An early study in the lab used mass spectroscopy to quantify protein changes in experimental models of laminitis. These “discovery mode” studies, along with our observations from histopathology studies, have led to hypothesis-driven studies to determine how and why the lamellae fail, including the above mentioned cell stress studies and keratin studies.

Alumna Sarah Colmer, V’17, has returned to New Bolton Center as a hospital intern and has also returned to the Laminitis Lab to complete studies that she started as a student to determine the effect of laminitis on a marker of dermal lamellar tissue damage that had come up in the proteomics study.

On the epidermal side, we are interested in the impact of laminitis on the types of keratins and changing morphology of the epidermal lamellar cells and changes in interactions between keratin and cell-cell adhesion complexes, again based on the earlier study. Even when the levels of one keratin do not change, we find that laminitis causes changes in the types of cells that are expressing that keratin, consistent with changes in the biology and mechanics of these cells.


Laminitis Lab Fig4

Figure 4: Keratin-14 expression increases in suprabasal cells as a marker of epidermal dysplasia in laminitic lamellae. A) K14 expression is restricted to basal cells in non-laminitic lamellae. B) Moderate epidermal dysplasia, K14 expression in suprabasal cells in some secondary epidermal lamellae. C) Severe epidermal dysplasia in a severely laminitic sample, K14 expression in all epidermal cells.



– Submitted/under review –

Cassimeris, L., Galantino-Homer, H., Engiles, J.B. Detection of endoplasmic reticulum stress and the unfolded protein response in obesity- and endocrinopathy-associated equine laminitis. Under review (6/12/2018), BMC Vet.


– Peer-reviewed papers –

Coleman, M., Belknap, J., Eades, S., Fraley, B., Galantino-Homer, H., Geor, R., McCue, M., McIlwraith, W., Moore, R., Peroni, J., Townsend, H., White, N., Cummings, K., Ivanek-Miojevic, R., Cohen, N. Case-control study of pasture-and endocrinopathy-associated laminitis in horses. JAVMA 253(4): 470-478, 2018.

Engiles, J.B., Galantino-Homer, H., Boston, R., McDonald, D., Dishowitz, M., Hankenson, K.D. Osteopathology in the equine distal phalanx associated with the development and progression of laminitis. Vet Pathol. 52(5):928-44, 2015. Epub 2015 June 10.

Linardi, R., Megee, S., Mainardi, S., Senoo, M., Galantino-Homer, H. Expression and localization of epithelial stem cell and differentiation markers in equine skin, eye and hoof. Veterinary Dermatology 26 (4): 213-e47, 2015; Epub 2015 May 12.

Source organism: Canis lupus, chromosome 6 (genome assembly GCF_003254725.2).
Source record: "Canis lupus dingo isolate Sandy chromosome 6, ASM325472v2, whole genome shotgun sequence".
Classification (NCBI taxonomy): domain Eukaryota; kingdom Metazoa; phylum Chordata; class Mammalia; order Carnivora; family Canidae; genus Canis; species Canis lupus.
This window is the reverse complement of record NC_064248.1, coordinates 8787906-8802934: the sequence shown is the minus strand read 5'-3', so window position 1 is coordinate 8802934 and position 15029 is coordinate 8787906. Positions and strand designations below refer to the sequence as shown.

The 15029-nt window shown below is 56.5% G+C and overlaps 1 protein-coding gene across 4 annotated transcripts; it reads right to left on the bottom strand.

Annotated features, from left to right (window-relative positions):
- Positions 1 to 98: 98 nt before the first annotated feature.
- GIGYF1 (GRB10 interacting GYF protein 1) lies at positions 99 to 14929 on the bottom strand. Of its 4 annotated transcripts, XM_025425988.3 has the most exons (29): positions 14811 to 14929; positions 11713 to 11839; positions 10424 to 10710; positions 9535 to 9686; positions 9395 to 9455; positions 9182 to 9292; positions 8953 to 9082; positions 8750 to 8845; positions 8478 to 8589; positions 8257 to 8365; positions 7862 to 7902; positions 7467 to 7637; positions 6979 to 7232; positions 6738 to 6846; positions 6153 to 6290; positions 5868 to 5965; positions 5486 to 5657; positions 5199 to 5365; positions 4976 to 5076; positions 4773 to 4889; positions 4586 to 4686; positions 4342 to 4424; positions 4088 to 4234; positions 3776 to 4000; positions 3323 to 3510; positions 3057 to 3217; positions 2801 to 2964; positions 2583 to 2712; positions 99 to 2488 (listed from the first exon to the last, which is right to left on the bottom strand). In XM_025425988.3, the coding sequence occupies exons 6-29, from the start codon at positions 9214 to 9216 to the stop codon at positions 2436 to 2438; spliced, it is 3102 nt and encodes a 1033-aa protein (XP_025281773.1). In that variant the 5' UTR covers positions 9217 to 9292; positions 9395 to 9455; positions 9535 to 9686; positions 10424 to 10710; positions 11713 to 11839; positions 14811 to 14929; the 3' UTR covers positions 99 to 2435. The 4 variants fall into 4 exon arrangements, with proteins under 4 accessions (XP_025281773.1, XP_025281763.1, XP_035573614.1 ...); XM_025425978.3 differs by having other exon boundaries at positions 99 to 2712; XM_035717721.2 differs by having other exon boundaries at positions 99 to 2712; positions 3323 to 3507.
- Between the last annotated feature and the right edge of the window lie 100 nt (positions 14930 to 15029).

Clark, R.K. and Galantino-Homer, H.L. Wheat Germ Agglutinin as a Counterstain for Equine Hoof Lamina Immunofluorescence Studies.  Exp Dermatol. 23: 677-678; Epub 2014 July 16.

Carter, R.A., Megee, S.O., Engiles, J., Senoo, M., Galantino-Homer, H.L. Decreased expression of p63, a regulator of epidermal stem cells, in the chronic laminitic equine hoof. Equine Vet J 43 (5): 543-551, 2011; Epub 2011 Mar 11.

Carter, R.A., Shekk, V., de Laat, M.A., Pollitt, C.C., Galantino-Homer, H.L. Novel keratins identified by quantitative proteomic analysis as the major cytoskeletal proteins of equine (Equus caballus) hoof lamellar tissue. J Anim Sci 88 (12): 3843-3855, 2010; Epub 2010 Jul 9.


– Reviews and Book Chapters –

Galantino-Homer, H. and Engiles, J.B. Insulin Resistance and Laminitis in Broodmares. J Equine Vet Sci. 32 (10): 680-688, 2012.

Galantino-Homer, H. Endocrinopathic laminitis and equine metabolic syndrome. 2012 Annual Conference Proceedings, Society for Theriogenology/American College of Theriogenologists. Clinical Theriogenology 4, 2012.


– Abstracts/Proceedings papers (Recent) –

Cassimeris, L., Galantino-Homer, H. Detection of ER stress markers in laminitic lamellar tissue from horses with endocrinopathy-associated laminitis. Abstract P1507, Annual Meeting of the American Society for Cell Biology in San Francisco, CA, December 3-7, 2016 (poster presentation). http://www.ascb.org/2016meeting/2016program/

Linardi, R.L., Clark, R.K and Galantino-Homer, H.L. A lectin counterstain for immunofluorescence studies of equine hoof lamellar tissue and cultured keratinocytes. Abstract P627, Annual Meeting of the American Society for Cell Biology, Philadelphia, PA, December 6-10, 2014 (poster presentation).

Modelski, M., Kopper, J., Colmer, S.F., Armstrong, C., Clark, R.K., Brooks, S., Lorom, D., Engiles, J. and Galantino-Homer, H. Lamellar tissue-specific expression of novel keratins and the effect of laminitis on keratin isoform expression. Abstract P543, Annual Meeting of the American Society for Cell Biology in Philadelphia, PA, December 6-10, 2014 (poster presentation).

Galantino-Homer, H.L., Clark, R.K., Linardi, R.L. “Characterization of equine hoof lamellar tissue microanatomy with fluorescent markers.” American Association of Equine Practitioners Annual Convention, Salt Lake City, UT, December 6-10, 2014 (oral presentation). American Association of Equine Practitioners Annual Convention Proceedings 60: 73-78, 2014.


– Publications, Galantino-Homer Reproduction Research –